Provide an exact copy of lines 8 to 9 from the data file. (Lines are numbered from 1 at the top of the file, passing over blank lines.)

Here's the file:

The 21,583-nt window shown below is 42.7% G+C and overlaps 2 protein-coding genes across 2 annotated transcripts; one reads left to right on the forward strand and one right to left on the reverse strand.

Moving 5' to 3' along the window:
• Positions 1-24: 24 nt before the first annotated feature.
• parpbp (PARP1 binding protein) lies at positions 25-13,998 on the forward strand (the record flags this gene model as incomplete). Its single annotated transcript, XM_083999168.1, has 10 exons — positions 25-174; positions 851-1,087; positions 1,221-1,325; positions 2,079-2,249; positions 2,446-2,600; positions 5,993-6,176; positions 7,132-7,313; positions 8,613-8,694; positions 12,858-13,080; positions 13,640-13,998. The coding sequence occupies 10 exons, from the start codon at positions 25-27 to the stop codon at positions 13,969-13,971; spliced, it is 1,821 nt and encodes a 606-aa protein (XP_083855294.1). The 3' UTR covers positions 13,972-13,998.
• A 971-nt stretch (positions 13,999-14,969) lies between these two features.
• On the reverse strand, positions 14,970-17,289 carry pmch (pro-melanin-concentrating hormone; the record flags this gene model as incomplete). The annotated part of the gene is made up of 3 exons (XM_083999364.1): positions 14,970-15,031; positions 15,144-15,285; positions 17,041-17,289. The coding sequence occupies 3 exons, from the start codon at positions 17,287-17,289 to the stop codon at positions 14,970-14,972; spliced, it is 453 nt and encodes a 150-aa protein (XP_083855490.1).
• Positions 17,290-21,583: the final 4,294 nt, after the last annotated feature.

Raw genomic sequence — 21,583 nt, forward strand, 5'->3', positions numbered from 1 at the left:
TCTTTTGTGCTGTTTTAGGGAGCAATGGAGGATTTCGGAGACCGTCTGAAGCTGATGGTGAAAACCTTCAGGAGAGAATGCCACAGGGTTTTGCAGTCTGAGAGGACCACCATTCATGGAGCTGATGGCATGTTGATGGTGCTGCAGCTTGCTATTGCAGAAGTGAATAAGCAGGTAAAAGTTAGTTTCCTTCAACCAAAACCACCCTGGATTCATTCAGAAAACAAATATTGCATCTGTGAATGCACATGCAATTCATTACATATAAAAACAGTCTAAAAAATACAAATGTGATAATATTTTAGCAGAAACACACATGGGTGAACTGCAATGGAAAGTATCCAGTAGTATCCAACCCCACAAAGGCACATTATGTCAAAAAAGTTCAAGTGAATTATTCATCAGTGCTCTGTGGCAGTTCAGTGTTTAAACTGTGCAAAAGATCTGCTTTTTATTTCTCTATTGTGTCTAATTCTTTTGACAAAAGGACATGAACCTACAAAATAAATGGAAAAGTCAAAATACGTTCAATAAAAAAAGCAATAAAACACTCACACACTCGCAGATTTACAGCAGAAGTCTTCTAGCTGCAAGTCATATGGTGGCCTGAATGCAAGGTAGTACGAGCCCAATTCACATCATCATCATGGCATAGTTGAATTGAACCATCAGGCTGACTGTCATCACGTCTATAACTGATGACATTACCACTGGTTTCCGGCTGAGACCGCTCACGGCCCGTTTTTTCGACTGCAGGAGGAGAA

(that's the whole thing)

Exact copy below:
Raw genomic sequence — 21,583 nt, forward strand, 5'->3', positions numbered from 1 at the left:
TCTTTTGTGCTGTTTTAGGGAGCAATGGAGGATTTCGGAGACCGTCTGAAGCTGATGGTGAAAACCTTCAGGAGAGAATGCCACAGGGTTTTGCAGTCTGAGAGGACCACCATTCATGGAGCTGATGGCATGTTGATGGTGCTGCAGCTTGCTATTGCAGAAGTGAATAAGCAGGTAAAAGTTAGTTTCCTTCAACCAAAACCACCCTGGATTCATTCAGAAAACAAATATTGCATCTGTGAATGCACATGCAATTCATTACATATAAAAACAGTCTAAAAAATACAAATGTGATAATATTTTAGCAGAAACACACATGGGTGAACTGCAATGGAAAGTATCCAGTAGTATCCAACCCCACAAAGGCACATTATGTCAAAAAAGTTCAAGTGAATTATTCATCAGTGCTCTGTGGCAGTTCAGTGTTTAAACTGTGCAAAAGATCTGCTTTTTATTTCTCTATTGTGTCTAATTCTTTTGACAAAAGGACATGAACCTACAAAATAAATGGAAAAGTCAAAATACGTTCAATAAAAAAAGCAATAAAACACTCACACACTCGCAGATTTACAGCAGAAGTCTTCTAGCTGCAAGTCATATGGTGGCCTGAATGCAAGGTAGTACGAGCCCAATTCACATCATCATCATGGCATAGTTGAATTGAACCATCAGGCTGACTGTCATCACGTCTATAACTGATGACATTACCACTGGTTTCCGGCTGAGACCGCTCACGGCCCGTTTTTTCGACTGCAGGAGGAGAA